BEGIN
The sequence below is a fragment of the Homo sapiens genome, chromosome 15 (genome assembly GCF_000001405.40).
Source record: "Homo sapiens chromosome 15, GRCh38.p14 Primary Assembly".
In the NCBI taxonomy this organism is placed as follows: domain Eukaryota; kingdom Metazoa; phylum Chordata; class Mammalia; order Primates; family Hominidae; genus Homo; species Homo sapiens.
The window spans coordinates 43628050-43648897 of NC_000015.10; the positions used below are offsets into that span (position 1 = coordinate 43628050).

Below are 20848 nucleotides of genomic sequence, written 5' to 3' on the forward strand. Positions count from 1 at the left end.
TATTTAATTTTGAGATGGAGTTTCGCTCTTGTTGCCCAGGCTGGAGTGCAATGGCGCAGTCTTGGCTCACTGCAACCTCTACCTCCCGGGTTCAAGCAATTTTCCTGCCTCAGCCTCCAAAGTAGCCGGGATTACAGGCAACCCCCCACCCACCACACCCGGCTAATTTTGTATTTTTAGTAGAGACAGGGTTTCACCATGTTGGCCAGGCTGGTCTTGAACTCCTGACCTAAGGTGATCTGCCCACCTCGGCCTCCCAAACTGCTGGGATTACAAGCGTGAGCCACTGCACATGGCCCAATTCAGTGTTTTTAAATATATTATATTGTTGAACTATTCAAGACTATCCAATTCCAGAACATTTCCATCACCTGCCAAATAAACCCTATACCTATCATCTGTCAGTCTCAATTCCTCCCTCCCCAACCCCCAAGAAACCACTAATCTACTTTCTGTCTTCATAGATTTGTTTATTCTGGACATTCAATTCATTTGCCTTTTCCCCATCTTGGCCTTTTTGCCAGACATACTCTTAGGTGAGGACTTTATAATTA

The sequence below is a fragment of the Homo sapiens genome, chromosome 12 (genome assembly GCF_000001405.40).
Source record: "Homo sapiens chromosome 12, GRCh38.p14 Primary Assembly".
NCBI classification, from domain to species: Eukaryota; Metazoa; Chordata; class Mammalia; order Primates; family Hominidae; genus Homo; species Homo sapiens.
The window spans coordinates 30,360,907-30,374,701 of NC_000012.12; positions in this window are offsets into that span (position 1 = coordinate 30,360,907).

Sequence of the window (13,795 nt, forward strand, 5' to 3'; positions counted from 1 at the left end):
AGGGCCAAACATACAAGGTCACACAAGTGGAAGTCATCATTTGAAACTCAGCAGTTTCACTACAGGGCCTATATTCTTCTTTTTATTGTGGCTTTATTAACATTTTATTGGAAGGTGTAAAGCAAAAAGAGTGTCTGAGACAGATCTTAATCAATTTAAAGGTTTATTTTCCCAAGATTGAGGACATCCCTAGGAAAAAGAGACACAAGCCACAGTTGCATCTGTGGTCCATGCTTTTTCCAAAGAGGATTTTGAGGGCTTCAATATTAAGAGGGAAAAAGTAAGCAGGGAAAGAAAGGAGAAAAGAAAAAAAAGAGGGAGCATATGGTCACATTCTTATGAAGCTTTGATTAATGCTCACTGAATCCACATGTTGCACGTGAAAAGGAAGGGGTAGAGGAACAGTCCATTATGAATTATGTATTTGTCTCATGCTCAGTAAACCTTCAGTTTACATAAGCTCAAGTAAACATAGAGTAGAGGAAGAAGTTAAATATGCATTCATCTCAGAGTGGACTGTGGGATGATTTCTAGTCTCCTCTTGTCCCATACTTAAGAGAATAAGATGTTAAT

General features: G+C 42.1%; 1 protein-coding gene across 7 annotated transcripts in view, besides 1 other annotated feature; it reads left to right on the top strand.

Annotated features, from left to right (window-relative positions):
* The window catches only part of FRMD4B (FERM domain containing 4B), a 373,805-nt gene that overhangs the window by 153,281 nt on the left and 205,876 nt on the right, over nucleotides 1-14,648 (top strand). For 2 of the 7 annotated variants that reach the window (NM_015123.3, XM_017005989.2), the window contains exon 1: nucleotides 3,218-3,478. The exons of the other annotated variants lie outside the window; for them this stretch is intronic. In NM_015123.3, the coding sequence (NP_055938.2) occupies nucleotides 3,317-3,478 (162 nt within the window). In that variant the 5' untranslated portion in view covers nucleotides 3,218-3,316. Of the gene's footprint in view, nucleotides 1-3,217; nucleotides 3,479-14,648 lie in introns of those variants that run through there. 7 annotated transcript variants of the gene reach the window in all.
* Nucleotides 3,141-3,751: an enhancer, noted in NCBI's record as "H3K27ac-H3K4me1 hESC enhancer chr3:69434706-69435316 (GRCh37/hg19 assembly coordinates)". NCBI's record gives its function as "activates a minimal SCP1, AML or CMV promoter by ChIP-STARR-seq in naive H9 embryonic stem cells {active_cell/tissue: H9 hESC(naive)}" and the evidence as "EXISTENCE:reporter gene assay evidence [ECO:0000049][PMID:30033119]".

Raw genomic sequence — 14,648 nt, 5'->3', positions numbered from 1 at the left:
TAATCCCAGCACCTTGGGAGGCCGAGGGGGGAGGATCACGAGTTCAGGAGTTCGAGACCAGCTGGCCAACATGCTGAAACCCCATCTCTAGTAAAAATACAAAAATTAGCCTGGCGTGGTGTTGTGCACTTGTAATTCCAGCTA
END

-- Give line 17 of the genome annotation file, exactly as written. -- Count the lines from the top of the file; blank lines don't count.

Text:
Raw genomic sequence — 14,648 nt, 5'->3', positions numbered from 1 at the left: